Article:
- In Sealed Deck I like to draw first. To do so without getting run over, you need a certain number of two-drops, and Omenspeaker adds to this count and softens the early beats.
- Omenspeaker allows for more keepable hands. I thought my mana was good and not too strict. Still, Magic seems to punish your mana base in any way possible. Having a hand with two Islands and an Omenspeaker is just fine while Archetype of Imagination isn’t.
- Sea God’s Revenge was also hanging in my six-drop curve, and two copies of Sudden Storm were close below. Between those the deck operated under a very tempo-esque nature and didn’t usually need a card like Archetype of Imagination to breakthrough the board.
I had Ashiok, Nightmare Weaver in my pool as well. In Theros/Born of the Gods Limited I prefer to stick to two colors whenever possible, and my blue and white were certainly strong enough to not need to extend into a third for more power. Shipwreck Siren would’ve come along as well with the black sources only being two Swamps and an Unknown Shores. I basically never splash for a single card of a color since I feel that three sources is the minimum to reliably cast a spell of a color and that having only one strong card of a splash color won’t outweigh the costs of having a less consistent mana base.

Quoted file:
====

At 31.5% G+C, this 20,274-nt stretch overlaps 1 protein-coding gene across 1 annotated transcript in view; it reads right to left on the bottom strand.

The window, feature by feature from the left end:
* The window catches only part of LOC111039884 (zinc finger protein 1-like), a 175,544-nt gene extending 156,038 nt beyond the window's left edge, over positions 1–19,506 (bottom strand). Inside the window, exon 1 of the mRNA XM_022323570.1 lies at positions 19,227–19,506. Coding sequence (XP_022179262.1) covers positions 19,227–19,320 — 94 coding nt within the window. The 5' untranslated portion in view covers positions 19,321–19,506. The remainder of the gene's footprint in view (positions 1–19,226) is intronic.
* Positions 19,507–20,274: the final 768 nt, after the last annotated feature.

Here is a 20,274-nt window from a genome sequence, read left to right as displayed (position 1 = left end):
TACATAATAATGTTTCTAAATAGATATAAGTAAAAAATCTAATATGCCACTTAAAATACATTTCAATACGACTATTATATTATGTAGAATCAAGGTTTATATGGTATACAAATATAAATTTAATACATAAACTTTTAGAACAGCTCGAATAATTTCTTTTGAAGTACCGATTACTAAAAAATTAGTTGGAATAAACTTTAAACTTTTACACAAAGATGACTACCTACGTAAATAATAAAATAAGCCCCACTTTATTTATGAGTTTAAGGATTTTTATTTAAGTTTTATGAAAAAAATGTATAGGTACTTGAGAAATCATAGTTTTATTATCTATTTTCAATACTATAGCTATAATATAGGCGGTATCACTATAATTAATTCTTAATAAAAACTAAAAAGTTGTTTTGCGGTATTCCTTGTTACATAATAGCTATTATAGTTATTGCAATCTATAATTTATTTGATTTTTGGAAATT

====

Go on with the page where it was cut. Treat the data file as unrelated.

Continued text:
I choose to draw in most of my Sealed matches in game 1 regardless of the format. I do this for the following reasons:
- The format is slower, and both players will have time to play out their hands.
- The number of keepable hands is higher when on the draw.
- With the extra card you’re more likely to hit your land drops on time. You also have an additional card to play on your curve.
- You aren’t punished as badly when you have to mulligan.
- Most players will choose to play first, even in games past the first after they’ve seen you express interest in drawing first. This allows you to build your deck to play well on the draw and not have to worry about changing it based on whether you’re on the play or on the draw (something that players don’t do enough)
- If you feel like you have an edge in Limited and that the main way for you to lose matches is from drawing too many or not enough lands, then drawing first allows you to “play more Magic.”
If drawing first is your plan, then you need to build your deck to not get run over in the early game. This involves playing a significant number of two-drops, often including all the copies of Bronze Sable you have. Pharika’s Cure, Lightning Strike, and Magma Jet all also qualify as significant two-drops. Voyage’s End and most Auras (including the Ordeals) do not.